The Two Pillars of Effective Classroom Management

During a recent Friday at school, the students were at home and the teachers were in class. We were learning about “Bringing out the Best in Students and Teachers” from Grace Dearborn, a Mentor Teacher/Consultant. With over 15 years of teaching students ranging in age from kindergarten through high school aged children, Grace was a master storyteller, easily conveying tried and useful information to the FMS teaching staff.



Starting with some of the basics, like “The two pillars of effective classroom management are structure and safety.” The more clearly the structure of the classroom is laid out for the students the easier it is for them to follow the procedures in the classroom. For example, in the primary classrooms, we show students how to roll up a mat so that it is evenly rolled up and tightly done. In the course of the day, if a child haphazardly rolls up a mat and then puts it away, they have not internalized the structure of “how to roll up a mat.” Hopefully, a teacher will see this and gently ask the child to try again, thus giving them a pattern of rolling up a mat that is in compliance with the structure of the classroom.


In an elementary classroom, students might be shown how to do a word sort where they are handed a list of words and are asked to divide up the list according to the specific categories. If the student follows the procedure and separates the list according to the categories, then the child begins to learn the words effectively and this process reinforces their knowledge. On the other hand, if they don’t sort correctly, a teacher would see the opportunity to reteach the process and reinforce the structure of sorting according to an effective standard.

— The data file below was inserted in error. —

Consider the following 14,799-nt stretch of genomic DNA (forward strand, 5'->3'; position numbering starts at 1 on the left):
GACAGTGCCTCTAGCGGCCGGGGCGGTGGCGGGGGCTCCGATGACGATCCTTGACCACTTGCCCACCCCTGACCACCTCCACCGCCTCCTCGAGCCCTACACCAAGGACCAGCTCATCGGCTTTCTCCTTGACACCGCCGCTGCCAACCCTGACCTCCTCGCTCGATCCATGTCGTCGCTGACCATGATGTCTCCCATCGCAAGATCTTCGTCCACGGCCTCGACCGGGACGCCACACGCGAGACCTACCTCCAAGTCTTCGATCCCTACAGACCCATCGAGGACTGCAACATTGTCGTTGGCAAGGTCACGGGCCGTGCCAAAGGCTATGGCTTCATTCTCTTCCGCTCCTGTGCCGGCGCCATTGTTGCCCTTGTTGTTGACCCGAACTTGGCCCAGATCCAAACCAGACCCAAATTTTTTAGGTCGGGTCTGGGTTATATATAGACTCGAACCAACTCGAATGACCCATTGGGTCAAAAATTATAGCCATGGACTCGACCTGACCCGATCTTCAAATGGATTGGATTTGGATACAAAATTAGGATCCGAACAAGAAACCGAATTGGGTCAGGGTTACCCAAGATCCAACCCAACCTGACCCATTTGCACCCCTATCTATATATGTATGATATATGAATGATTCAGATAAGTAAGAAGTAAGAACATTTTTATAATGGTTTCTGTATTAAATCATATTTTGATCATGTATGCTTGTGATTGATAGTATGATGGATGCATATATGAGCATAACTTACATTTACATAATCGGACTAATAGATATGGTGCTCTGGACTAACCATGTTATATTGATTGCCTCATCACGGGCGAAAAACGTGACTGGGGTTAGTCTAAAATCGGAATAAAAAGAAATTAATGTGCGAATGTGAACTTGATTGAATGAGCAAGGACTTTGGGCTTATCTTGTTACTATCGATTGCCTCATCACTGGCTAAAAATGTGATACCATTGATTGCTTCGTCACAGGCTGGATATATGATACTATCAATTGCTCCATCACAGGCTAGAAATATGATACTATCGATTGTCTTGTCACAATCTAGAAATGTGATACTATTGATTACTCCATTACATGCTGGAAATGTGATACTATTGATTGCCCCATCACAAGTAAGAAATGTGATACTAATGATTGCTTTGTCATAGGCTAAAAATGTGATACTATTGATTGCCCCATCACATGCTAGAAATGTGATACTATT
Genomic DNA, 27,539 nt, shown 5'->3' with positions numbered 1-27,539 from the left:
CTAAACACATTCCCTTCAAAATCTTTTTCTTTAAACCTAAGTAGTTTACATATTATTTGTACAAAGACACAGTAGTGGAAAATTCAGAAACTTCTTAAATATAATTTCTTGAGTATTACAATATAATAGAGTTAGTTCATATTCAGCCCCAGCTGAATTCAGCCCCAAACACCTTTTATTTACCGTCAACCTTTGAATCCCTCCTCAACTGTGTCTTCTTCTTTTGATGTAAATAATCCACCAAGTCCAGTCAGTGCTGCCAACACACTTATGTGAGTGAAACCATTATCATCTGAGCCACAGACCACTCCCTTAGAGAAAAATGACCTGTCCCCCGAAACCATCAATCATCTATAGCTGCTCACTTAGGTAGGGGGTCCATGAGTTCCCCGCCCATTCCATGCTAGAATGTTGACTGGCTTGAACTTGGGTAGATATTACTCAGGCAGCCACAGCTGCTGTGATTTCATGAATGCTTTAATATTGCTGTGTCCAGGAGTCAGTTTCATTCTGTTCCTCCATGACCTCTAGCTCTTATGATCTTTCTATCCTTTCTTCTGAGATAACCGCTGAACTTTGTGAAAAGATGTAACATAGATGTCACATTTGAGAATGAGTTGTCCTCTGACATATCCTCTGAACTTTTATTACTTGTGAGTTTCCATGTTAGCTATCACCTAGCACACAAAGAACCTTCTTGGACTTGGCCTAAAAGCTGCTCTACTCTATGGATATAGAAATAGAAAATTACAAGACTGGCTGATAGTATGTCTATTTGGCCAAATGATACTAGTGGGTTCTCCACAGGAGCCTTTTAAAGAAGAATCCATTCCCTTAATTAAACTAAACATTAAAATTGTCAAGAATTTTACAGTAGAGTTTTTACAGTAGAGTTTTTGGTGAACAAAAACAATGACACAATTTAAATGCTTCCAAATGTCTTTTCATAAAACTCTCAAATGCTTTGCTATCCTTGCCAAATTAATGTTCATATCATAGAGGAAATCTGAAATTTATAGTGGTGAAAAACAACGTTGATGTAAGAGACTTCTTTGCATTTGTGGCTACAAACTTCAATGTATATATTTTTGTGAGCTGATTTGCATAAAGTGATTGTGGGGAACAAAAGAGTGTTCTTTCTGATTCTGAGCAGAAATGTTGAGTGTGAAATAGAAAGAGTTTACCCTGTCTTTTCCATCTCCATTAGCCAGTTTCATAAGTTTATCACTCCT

As each child is able to move and operate in the classroom, successfully navigating the rules and expectations within the room, the smoother the classroom runs. Children naturally test the boundaries laid out by teachers (and parents) and most of the time, they are just testing to see how trustworthy the teacher is. The first time they push a limit and a teacher is able to meet the child with “positive love and regard” while redirecting the student to making a better choice, the student’s sense of safety is reinforced. They begin to relax because they know that the teacher is directing the room from a position of strength and awareness.

Naturally teachers are motivated to convey content to their students; the “important information”, like facts and concepts. Yet, an equally important component of teaching is modeling appropriate behavior. In fact, as was reinforced in our training; children come into a classroom wanting to learn appropriate behavior. It is the teacher’s duty to clearly lay out the procedures for appropriate behavior, redirecting a child to better choices when they are testing the limits, and to implement clear consequences for the choices being offered. As children learn to conduct themselves within the framework of the classroom, they begin to develop the skills to effectively be in groups. Since most of our lives are spent working in groups, this is a fundamental skill that requires the attention it deserves.